The latest official Persian keyboard layout is 9147 issued on April 28, 2007 by the Institute of Standards and Industrial Research of Iran.
The layout provides characters in three levels:
- Level 1: “Normal State”
Provides primary Persian letters and Persian numbers.
- Level 2: “Shift State”
Provides additional Persian letters, Arabic diacritics, Persian punctuation marks, mathematical symbols, and a few Latin symbols.
- Level 3: “AltGr State”
Provides remaining Persian letters and diacritics, and a few practical Latin ASCII characters.
Reading emails and comments by Windows 7 Persian keyboard layout users, I was convinced there is no perfect ISIRI 9147 Persian keyboard layout library compilation—at least for its 64-bit edition—as if they are there, but with flaws:
- Shift+Space does not provide U+200C (Zero-Width Non-Joiner).
- An incorrect flag setting results in right Alt not being treated as Ctrl+Alt (AltGr).
- Numeric keypad does not provide Persian numbers and Persian decimal separator.
- Layout experimental installation causes problems especially on Windows 7.
- Relying on the MSI installer bundled with MSKLC, they do not come with proper installers.
- Improper compilation settings occasionally result in insane-looking problems with indistinctive applications on Windows 7.
What you’re about to read is the result of our efforts at Chortkeh towards compiling a set of flawless keyboard layout DLL files compatible with modern-day Windows family.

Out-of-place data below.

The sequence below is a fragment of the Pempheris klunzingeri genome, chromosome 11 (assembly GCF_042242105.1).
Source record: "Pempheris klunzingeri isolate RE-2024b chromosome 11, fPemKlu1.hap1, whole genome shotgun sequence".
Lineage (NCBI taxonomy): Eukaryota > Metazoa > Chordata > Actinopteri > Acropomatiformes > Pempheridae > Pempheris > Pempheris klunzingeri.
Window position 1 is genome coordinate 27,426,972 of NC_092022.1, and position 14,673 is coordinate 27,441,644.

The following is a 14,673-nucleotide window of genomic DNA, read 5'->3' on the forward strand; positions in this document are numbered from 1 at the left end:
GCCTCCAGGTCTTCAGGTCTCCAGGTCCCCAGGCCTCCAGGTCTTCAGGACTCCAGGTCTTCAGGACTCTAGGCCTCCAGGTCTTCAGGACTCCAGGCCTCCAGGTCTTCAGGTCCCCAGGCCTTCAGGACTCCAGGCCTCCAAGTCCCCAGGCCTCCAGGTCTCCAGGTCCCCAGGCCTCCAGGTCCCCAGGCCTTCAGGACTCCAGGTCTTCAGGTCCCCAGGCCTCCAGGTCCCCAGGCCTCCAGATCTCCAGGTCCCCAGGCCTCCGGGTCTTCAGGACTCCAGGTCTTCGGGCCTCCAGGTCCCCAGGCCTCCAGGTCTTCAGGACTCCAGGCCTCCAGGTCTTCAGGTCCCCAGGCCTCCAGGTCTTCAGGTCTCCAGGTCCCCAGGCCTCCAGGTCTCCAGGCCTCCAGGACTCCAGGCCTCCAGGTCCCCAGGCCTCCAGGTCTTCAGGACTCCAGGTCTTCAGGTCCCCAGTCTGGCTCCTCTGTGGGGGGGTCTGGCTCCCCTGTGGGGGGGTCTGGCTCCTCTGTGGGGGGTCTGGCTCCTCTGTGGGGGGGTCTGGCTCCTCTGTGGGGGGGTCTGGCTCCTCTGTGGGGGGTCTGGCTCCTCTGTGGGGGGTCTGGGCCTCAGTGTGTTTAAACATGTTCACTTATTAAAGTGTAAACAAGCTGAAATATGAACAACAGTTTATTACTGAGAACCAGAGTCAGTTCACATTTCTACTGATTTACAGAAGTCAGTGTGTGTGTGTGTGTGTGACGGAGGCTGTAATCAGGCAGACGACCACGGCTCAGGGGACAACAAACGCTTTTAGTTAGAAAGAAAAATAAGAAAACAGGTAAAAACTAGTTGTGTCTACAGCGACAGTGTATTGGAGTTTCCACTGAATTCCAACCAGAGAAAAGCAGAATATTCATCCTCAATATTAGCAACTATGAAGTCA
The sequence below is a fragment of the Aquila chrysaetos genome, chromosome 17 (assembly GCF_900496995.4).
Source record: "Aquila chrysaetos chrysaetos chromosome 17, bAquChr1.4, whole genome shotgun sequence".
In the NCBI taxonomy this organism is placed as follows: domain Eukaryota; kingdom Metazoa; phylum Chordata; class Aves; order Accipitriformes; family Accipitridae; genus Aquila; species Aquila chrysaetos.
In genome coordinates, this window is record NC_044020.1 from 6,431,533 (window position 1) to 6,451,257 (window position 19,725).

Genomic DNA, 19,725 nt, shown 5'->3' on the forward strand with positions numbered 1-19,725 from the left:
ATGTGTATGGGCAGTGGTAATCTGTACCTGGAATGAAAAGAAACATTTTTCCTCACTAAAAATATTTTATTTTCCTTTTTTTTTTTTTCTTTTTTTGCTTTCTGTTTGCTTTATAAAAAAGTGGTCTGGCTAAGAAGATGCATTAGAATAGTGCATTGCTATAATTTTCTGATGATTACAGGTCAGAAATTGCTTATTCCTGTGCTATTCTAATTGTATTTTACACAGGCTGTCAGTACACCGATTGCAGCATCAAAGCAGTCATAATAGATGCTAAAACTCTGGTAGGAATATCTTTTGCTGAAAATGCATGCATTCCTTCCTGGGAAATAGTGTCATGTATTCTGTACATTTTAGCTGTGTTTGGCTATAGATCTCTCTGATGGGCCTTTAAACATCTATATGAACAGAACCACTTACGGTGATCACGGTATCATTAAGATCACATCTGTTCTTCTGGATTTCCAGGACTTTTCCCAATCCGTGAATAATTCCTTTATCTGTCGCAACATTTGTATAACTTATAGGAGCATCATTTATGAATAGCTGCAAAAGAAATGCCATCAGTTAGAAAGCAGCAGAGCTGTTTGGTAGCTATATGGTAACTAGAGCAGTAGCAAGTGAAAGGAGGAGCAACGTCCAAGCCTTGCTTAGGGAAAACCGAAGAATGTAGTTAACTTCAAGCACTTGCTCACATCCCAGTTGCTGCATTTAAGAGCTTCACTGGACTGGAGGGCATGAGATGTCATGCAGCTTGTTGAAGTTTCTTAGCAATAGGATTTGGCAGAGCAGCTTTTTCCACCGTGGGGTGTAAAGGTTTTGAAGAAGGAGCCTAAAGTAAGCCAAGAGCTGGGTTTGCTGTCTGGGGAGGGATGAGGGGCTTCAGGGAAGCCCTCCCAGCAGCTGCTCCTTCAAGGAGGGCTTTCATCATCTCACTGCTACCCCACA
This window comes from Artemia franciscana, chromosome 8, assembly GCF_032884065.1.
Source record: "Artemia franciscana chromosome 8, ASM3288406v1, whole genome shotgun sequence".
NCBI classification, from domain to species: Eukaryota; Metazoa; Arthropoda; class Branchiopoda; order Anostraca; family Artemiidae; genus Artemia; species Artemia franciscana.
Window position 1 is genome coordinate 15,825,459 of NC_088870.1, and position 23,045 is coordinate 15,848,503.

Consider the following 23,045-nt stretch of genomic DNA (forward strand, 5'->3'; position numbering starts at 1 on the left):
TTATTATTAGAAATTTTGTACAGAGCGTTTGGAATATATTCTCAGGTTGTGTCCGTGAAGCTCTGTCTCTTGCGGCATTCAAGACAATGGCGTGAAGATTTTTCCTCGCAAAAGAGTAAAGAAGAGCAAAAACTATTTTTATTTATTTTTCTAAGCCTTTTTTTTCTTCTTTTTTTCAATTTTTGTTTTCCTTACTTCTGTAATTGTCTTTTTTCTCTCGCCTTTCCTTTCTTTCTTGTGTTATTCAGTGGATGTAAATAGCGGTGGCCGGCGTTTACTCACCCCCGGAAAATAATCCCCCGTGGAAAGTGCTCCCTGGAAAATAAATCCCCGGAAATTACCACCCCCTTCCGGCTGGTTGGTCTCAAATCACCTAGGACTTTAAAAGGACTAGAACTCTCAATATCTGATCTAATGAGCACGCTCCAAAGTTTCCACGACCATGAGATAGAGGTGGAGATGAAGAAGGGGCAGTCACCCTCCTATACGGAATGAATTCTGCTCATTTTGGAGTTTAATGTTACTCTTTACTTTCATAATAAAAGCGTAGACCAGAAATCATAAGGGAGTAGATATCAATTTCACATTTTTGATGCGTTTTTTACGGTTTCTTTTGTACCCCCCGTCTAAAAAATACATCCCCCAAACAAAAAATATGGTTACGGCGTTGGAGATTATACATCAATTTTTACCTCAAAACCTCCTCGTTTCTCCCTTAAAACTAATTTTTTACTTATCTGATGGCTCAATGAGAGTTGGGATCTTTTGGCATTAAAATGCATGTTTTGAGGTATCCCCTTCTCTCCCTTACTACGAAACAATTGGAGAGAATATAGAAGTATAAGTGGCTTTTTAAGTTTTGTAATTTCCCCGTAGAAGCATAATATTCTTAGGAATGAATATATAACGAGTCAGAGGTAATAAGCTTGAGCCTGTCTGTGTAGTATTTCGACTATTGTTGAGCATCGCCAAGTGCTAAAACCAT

Chortkeh Persian Keyboard Layout Based on ISIRI 9147:2007 with Latin Numeric Keypad
Latin numbers are required in case you are having trouble with programs not compatible with Unicode Persian numbers.
- Download Chortkeh Persian keyboard layout based on ISIRI 9147:2007 with Latin numeric keypad for Windows x86
- Download Chortkeh Persian keyboard layout based on ISIRI 9147:2007 with Latin numeric keypad for Windows x64
- Download Chortkeh Persian keyboard layout based on ISIRI 9147:2007 with Latin numeric keypad for Windows x64 for Itanium
- Download Chortkeh Persian keyboard layout based on ISIRI 9147:2007 with Latin numeric keypad for Windows x86 on Windows x64 (WoW64)
Chortkeh Persian Keyboard Layout Based on ISIRI 9147:2007 with Persian Numeric Keypad
- Download Chortkeh Persian keyboard layout based on ISIRI 9147:2007 with Persian numeric keypad for Windows x86
- Download Chortkeh Persian keyboard layout based on ISIRI 9147:2007 with Persian numeric keypad for Windows x64
- Download Chortkeh Persian keyboard layout based on ISIRI 9147:2007 with Persian numeric keypad for Windows x64 for Itanium
- Download Chortkeh Persian keyboard layout based on ISIRI 9147:2007 with Persian numeric keypad for Windows x86 on Windows x64 (WoW64)
How to Install
Download and save both the keyboard layout installer (chortkeh-install-kbdfa.cmd) and the Persian keyboard layout (kbdfa.dll) at the same folder, and run as administrator chortkeh-install-kbdfa.cmd. Then in the command-line you need to press “c” and hit Enter to continue with the installation. Please note once finished, the installer will restart your system, so save any unsaved work, and close running programs before launching the installer. Also please note you need to be an administrator to be able to modify system files.
Download Link [Updated December 19, 2015]